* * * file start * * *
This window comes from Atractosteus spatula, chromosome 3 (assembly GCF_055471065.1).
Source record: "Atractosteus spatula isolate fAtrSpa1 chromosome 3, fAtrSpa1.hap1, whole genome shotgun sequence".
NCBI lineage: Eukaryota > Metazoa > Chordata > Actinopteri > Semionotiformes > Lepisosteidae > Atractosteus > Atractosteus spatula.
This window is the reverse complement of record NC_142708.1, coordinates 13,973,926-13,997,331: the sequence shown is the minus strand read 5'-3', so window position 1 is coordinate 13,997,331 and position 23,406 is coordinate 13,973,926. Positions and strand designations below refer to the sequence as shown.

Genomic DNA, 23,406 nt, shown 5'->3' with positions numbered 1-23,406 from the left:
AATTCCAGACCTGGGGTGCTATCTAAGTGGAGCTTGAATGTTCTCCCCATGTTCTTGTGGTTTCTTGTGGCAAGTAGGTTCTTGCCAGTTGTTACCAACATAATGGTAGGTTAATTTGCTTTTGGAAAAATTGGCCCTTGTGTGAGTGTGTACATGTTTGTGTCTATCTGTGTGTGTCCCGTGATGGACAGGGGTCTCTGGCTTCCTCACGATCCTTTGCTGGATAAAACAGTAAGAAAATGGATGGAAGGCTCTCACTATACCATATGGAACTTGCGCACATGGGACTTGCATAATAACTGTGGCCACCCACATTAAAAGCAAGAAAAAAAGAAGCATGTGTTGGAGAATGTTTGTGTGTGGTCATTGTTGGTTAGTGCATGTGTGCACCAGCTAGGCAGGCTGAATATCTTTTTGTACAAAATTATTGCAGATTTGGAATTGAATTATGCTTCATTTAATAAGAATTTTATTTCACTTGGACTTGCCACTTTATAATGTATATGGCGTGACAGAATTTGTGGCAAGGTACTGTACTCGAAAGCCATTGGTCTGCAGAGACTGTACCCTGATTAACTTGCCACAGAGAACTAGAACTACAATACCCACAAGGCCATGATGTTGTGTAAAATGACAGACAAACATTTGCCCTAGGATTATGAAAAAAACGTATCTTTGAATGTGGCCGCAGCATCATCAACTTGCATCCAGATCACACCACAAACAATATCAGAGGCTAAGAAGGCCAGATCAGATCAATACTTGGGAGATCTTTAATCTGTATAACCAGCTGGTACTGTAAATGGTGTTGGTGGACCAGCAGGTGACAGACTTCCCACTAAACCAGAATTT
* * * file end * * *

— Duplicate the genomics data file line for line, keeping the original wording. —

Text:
This window comes from Atractosteus spatula, chromosome 3 (assembly GCF_055471065.1).
Source record: "Atractosteus spatula isolate fAtrSpa1 chromosome 3, fAtrSpa1.hap1, whole genome shotgun sequence".
NCBI lineage: Eukaryota > Metazoa > Chordata > Actinopteri > Semionotiformes > Lepisosteidae > Atractosteus > Atractosteus spatula.
This window is the reverse complement of record NC_142708.1, coordinates 13,973,926-13,997,331: the sequence shown is the minus strand read 5'-3', so window position 1 is coordinate 13,997,331 and position 23,406 is coordinate 13,973,926. Positions and strand designations below refer to the sequence as shown.

Genomic DNA, 23,406 nt, shown 5'->3' with positions numbered 1-23,406 from the left:
AATTCCAGACCTGGGGTGCTATCTAAGTGGAGCTTGAATGTTCTCCCCATGTTCTTGTGGTTTCTTGTGGCAAGTAGGTTCTTGCCAGTTGTTACCAACATAATGGTAGGTTAATTTGCTTTTGGAAAAATTGGCCCTTGTGTGAGTGTGTACATGTTTGTGTCTATCTGTGTGTGTCCCGTGATGGACAGGGGTCTCTGGCTTCCTCACGATCCTTTGCTGGATAAAACAGTAAGAAAATGGATGGAAGGCTCTCACTATACCATATGGAACTTGCGCACATGGGACTTGCATAATAACTGTGGCCACCCACATTAAAAGCAAGAAAAAAAGAAGCATGTGTTGGAGAATGTTTGTGTGTGGTCATTGTTGGTTAGTGCATGTGTGCACCAGCTAGGCAGGCTGAATATCTTTTTGTACAAAATTATTGCAGATTTGGAATTGAATTATGCTTCATTTAATAAGAATTTTATTTCACTTGGACTTGCCACTTTATAATGTATATGGCGTGACAGAATTTGTGGCAAGGTACTGTACTCGAAAGCCATTGGTCTGCAGAGACTGTACCCTGATTAACTTGCCACAGAGAACTAGAACTACAATACCCACAAGGCCATGATGTTGTGTAAAATGACAGACAAACATTTGCCCTAGGATTATGAAAAAAACGTATCTTTGAATGTGGCCGCAGCATCATCAACTTGCATCCAGATCACACCACAAACAATATCAGAGGCTAAGAAGGCCAGATCAGATCAATACTTGGGAGATCTTTAATCTGTATAACCAGCTGGTACTGTAAATGGTGTTGGTGGACCAGCAGGTGACAGACTTCCCACTAAACCAGAATTT